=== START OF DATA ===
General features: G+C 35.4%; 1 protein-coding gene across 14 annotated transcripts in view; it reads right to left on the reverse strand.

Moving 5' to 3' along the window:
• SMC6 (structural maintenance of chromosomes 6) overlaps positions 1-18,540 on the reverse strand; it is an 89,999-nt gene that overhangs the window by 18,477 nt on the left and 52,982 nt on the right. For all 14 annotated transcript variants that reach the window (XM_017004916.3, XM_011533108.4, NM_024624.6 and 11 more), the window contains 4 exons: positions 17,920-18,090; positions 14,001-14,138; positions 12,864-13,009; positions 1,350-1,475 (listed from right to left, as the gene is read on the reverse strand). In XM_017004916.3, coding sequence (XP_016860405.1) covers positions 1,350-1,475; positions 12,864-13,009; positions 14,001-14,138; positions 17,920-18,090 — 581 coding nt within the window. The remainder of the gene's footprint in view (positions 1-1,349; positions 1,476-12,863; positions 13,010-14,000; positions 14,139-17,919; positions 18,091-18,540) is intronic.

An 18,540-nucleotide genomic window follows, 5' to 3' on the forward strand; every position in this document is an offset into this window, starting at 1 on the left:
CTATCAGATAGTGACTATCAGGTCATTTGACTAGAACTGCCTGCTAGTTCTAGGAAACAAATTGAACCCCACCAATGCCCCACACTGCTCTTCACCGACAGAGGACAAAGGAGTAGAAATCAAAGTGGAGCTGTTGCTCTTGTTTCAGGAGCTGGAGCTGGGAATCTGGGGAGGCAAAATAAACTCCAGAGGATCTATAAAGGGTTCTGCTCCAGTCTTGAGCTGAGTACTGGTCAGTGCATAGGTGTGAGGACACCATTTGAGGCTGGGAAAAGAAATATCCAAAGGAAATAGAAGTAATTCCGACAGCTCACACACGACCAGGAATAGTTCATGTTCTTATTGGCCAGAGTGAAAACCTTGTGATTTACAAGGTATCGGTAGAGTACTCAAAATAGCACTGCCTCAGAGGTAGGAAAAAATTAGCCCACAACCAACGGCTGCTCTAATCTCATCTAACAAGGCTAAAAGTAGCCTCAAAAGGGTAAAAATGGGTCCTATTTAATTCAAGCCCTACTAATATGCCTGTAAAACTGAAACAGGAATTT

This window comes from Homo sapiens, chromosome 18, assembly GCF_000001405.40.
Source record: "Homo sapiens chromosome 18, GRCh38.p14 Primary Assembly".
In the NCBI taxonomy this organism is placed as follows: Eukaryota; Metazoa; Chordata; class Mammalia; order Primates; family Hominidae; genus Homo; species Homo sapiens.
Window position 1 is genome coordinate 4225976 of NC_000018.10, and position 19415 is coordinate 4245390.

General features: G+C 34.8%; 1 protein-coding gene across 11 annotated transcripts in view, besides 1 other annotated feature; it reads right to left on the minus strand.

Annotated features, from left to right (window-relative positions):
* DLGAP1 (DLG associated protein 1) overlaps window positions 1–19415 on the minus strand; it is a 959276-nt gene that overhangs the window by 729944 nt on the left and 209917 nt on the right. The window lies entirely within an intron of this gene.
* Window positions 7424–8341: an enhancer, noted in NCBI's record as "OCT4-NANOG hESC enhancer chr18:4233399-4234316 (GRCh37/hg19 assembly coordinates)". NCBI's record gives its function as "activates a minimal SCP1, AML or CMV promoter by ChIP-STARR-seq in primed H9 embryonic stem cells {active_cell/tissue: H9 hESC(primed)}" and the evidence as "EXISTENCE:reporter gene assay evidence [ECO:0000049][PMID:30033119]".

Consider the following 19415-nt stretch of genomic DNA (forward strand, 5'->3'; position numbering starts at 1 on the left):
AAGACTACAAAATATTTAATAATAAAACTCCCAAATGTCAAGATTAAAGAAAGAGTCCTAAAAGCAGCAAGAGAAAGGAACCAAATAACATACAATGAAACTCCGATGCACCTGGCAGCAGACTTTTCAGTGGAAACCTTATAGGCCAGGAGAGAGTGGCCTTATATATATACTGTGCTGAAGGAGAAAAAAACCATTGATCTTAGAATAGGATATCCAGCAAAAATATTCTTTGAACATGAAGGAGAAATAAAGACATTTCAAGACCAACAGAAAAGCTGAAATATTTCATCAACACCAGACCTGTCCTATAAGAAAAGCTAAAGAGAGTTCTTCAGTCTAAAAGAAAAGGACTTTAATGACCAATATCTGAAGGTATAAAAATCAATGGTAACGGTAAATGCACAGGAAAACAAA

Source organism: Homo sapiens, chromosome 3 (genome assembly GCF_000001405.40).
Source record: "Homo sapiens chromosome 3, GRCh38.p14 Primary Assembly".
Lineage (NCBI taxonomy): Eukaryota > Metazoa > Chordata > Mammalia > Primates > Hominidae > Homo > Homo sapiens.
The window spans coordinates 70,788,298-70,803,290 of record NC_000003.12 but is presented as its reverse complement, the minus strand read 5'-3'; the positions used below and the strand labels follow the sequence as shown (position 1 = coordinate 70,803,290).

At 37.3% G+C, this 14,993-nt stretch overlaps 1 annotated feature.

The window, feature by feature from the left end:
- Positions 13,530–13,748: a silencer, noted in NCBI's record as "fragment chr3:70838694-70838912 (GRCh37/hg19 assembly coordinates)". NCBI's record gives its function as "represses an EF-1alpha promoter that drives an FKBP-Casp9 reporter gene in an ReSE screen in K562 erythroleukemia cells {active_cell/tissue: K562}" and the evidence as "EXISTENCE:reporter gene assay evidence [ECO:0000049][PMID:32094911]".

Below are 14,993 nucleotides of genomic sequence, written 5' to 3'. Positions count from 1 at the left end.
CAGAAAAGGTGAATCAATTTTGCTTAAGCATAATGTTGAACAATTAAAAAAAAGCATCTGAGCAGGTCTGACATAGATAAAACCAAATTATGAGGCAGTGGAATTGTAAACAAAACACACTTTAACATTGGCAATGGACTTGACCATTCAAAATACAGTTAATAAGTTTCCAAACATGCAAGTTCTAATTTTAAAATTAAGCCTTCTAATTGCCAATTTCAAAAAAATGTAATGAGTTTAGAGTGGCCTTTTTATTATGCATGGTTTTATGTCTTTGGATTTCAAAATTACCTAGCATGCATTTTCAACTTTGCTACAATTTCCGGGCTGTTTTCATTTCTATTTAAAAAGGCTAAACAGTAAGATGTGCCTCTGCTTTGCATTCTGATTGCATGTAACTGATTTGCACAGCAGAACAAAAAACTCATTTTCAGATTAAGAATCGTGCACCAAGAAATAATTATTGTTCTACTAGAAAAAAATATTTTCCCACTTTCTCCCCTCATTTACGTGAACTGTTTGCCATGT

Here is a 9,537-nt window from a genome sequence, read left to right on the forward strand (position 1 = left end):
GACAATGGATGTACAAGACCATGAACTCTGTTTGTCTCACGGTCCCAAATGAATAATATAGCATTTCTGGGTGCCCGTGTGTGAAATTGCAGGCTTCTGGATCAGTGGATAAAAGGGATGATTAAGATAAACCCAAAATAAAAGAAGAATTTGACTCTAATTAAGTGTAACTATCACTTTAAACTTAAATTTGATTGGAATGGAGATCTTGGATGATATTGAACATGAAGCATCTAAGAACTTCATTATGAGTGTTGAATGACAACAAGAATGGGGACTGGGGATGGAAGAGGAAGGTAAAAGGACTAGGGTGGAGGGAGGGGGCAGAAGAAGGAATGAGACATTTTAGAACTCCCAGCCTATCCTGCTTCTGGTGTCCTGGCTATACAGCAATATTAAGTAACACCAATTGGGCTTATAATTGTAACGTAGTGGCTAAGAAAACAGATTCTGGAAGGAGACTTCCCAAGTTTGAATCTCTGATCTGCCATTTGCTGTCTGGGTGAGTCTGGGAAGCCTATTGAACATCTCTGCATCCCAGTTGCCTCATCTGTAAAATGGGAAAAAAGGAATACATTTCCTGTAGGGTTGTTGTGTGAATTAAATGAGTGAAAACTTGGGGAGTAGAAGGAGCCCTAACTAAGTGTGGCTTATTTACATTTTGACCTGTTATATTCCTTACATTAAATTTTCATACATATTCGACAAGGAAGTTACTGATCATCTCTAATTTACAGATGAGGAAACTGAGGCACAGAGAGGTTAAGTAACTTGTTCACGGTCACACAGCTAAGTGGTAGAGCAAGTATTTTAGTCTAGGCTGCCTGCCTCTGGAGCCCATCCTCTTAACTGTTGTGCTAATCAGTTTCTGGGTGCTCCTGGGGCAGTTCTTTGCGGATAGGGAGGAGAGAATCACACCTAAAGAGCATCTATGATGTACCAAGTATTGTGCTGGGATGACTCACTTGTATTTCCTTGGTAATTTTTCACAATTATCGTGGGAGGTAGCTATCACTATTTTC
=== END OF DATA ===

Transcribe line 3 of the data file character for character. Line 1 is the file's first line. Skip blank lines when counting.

• SMC6 (structural maintenance of chromosomes 6) overlaps positions 1-18,540 on the reverse strand; it is an 89,999-nt gene that overhangs the window by 18,477 nt on the left and 52,982 nt on the right. For all 14 annotated transcript variants that reach the window (XM_017004916.3, XM_011533108.4, NM_024624.6 and 11 more), the window contains 4 exons: positions 17,920-18,090; positions 14,001-14,138; positions 12,864-13,009; positions 1,350-1,475 (listed from right to left, as the gene is read on the reverse strand). In XM_017004916.3, coding sequence (XP_016860405.1) covers positions 1,350-1,475; positions 12,864-13,009; positions 14,001-14,138; positions 17,920-18,090 — 581 coding nt within the window. The remainder of the gene's footprint in view (positions 1-1,349; positions 1,476-12,863; positions 13,010-14,000; positions 14,139-17,919; positions 18,091-18,540) is intronic.